I fail to understand on what basis the experts in this group are disputing this. Specially, given they haven't inspected the coin physically in person.

Also, just because there are some fake 1939 rupee coins out there, does not mean that all 1939 Rupee coins (including the authentic ones) are fakes or a forgeries.

I hope these objections are not entrenched in preconceived notions or swayed by gut feelings. 

Mules struck with 2 obverse or 2 reverse are more common than most people believe.  Below are some contemporary examples coming out of modern Mints of repute:
        1.  2000 US Sacagawea Dollar and Washington Statehood Quarter Dollar  
        2.  Mike Byers Inc. - U.S. Gold Coins - Numismatic Rarities - Fine Art
        3.  Two Tailed Australian 50c (Source: Noble Auctions)



Added another interesting mule coin to the collection .  This one is struck with two Reverses and has contradicting denominations one either side:

Coin 4:  British India, 1897 Mule Tea Garden Token with two Reverses (two contradicting denominations and no date)(Pridmore 119).  Assam Tea Gardens, Sagurnal (Division, Sylhet) Mule 10 and 9 pice (1897) in brass by R.Heaton & Sons. Good extremely fine and extremely rare.
Ex F.Pridmore (with his ticket) and Mark E.Freehill collections.

Can anyone tell me what the obverse of this original coins looks like?


Hi Mister T,

The usage of the Tokens was limited to the boundary of the issuing Tea Estate.   I  like to think of the Tea Garden tokens of British India as a pseudo-currency, since it was such an integral part of the Estate's economy and commerce.  The only difference being these were issued by Estates as opposed to States.  Not only were they used to pay the workers, but were also extensively used as a currency within the Estates. 

There were shops within the Estate where the coolies/workers could use their tokens to purchase food and other essentials. These shops were run by the Estate management and often sold goods at higher prices.   The unsuspecting workers were forced to purchase goods at a higher price meaning they were getting less for their money. Some local services were also paid for by tokens. The shops and the essential services served as another stream of income for the owners. The tokens also allowed the workers to go about their day to day activity, and being able to buy food and refreshments as and when they needed. The only time they need the real money was when they were stepping out of the estate.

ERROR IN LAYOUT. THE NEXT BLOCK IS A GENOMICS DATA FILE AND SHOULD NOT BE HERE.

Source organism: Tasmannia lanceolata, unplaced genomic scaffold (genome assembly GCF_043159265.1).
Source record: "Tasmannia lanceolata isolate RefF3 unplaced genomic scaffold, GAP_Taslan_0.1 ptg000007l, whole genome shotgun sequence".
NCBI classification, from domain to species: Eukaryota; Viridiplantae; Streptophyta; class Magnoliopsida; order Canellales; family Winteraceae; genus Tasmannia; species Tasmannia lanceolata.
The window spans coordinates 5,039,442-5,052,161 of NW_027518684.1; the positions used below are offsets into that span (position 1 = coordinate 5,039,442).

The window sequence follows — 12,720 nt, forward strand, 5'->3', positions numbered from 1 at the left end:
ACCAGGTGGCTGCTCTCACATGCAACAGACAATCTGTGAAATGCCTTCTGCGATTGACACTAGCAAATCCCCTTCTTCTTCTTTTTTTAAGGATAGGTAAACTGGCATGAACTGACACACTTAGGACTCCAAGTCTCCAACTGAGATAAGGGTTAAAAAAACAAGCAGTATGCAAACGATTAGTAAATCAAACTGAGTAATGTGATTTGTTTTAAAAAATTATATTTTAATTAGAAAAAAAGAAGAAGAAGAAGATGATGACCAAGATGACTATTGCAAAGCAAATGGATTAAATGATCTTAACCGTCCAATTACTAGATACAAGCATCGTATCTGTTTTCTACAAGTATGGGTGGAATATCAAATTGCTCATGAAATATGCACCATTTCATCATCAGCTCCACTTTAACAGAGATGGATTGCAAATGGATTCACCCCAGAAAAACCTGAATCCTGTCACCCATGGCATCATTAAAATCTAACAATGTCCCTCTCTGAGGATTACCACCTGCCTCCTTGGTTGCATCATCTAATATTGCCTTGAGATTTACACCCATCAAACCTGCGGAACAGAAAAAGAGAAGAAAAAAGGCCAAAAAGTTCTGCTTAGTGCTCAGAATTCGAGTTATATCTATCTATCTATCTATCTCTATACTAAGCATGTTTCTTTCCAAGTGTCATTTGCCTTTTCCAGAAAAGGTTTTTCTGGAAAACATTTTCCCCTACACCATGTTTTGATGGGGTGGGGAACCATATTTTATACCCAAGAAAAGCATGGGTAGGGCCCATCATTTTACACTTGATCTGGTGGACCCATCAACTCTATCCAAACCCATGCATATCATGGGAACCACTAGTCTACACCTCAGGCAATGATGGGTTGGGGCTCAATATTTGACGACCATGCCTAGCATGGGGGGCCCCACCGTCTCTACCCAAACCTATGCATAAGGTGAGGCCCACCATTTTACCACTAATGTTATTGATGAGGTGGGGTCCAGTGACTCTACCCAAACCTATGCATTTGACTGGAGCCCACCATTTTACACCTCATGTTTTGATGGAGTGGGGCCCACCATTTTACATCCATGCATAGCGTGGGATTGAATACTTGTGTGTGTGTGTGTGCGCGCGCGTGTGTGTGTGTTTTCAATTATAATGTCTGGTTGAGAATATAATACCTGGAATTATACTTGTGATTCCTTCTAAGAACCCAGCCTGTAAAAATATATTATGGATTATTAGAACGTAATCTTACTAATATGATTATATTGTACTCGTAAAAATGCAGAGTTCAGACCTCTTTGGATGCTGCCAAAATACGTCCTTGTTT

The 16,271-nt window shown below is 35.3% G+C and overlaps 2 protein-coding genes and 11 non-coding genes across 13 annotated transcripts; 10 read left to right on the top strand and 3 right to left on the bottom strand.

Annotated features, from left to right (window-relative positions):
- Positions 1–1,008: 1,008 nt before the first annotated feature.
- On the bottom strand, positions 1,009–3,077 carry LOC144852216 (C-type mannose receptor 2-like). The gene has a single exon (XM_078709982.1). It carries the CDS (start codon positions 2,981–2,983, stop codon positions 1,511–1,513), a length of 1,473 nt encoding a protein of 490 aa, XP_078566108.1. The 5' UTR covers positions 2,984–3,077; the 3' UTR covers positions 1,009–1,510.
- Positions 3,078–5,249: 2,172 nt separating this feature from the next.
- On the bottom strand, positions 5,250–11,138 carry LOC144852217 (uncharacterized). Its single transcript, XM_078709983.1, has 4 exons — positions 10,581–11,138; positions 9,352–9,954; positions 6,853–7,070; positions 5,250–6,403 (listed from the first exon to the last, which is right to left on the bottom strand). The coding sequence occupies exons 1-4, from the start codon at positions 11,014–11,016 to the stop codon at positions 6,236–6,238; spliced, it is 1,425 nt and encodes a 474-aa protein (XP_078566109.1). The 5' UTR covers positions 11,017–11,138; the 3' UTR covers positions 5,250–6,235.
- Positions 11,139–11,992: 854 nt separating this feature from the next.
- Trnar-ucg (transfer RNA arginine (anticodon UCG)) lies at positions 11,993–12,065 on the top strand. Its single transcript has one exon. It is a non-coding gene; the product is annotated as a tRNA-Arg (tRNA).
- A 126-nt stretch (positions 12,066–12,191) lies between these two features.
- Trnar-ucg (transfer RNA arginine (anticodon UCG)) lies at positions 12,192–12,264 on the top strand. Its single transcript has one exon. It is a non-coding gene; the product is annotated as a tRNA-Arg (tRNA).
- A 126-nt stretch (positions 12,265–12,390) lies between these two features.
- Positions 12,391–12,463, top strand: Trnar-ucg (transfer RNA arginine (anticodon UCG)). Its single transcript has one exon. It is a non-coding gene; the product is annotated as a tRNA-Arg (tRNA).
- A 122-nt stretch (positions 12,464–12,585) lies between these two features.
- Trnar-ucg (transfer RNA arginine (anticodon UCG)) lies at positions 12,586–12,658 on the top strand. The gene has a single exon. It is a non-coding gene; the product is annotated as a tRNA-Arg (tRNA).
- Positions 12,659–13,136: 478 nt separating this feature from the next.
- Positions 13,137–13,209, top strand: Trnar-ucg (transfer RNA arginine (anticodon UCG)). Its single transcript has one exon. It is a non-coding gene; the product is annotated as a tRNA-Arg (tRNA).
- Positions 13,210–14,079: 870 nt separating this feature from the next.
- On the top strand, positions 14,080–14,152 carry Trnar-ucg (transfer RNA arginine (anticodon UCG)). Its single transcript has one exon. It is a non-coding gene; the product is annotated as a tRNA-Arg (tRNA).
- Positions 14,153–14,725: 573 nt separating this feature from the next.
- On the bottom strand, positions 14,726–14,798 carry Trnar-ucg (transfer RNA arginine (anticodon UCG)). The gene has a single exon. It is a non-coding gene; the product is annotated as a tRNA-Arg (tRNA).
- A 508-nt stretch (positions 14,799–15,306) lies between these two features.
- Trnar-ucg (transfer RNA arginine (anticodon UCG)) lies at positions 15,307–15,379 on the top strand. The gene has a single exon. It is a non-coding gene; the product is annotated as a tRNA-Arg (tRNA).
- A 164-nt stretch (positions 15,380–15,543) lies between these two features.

One of the key reasons the token system was introduced is to try and retain the workers.  The working conditions were harsh and a lot of migrant workers brought in from other states of India would collect their daily wage and leave without notice. Because these tokens could not be used outside the estate, the workers were forced to stay back till they exchanged their tokens for real currency at the end of the month.     

For obvious reasons, each estate only accepted tokens issued by that estate.

I have tried to summarize what I know about British India tea garden tokens here:  The Tea Estate Tokens of British India - a brief summary

I hope that answers your question.



Added another Mule with Two Obverse.

1713-19 Farrukhsiyar, Mule Silver Rupee, AH 1130 with Two Obverses. Bothsides "Padshah-i-bahr-o-bar"[i/] couplet. Persian legend: "Sikka zad az fazl-i-Haq bar sim o zar/ Padshah-i-bahr-o-bar Farrukhsiyar 1130" [i/]  [By the grace of the true God, struck on silver and gold, the emperor of land and sea, Farrukhsiyar 1130].

Stuck with two different dies with slight variations in fonts.

Shroff mark on one side, otherwise struck sharp with original toning almost UNC. Extremely Rare.

Also modified the original post to include this coin.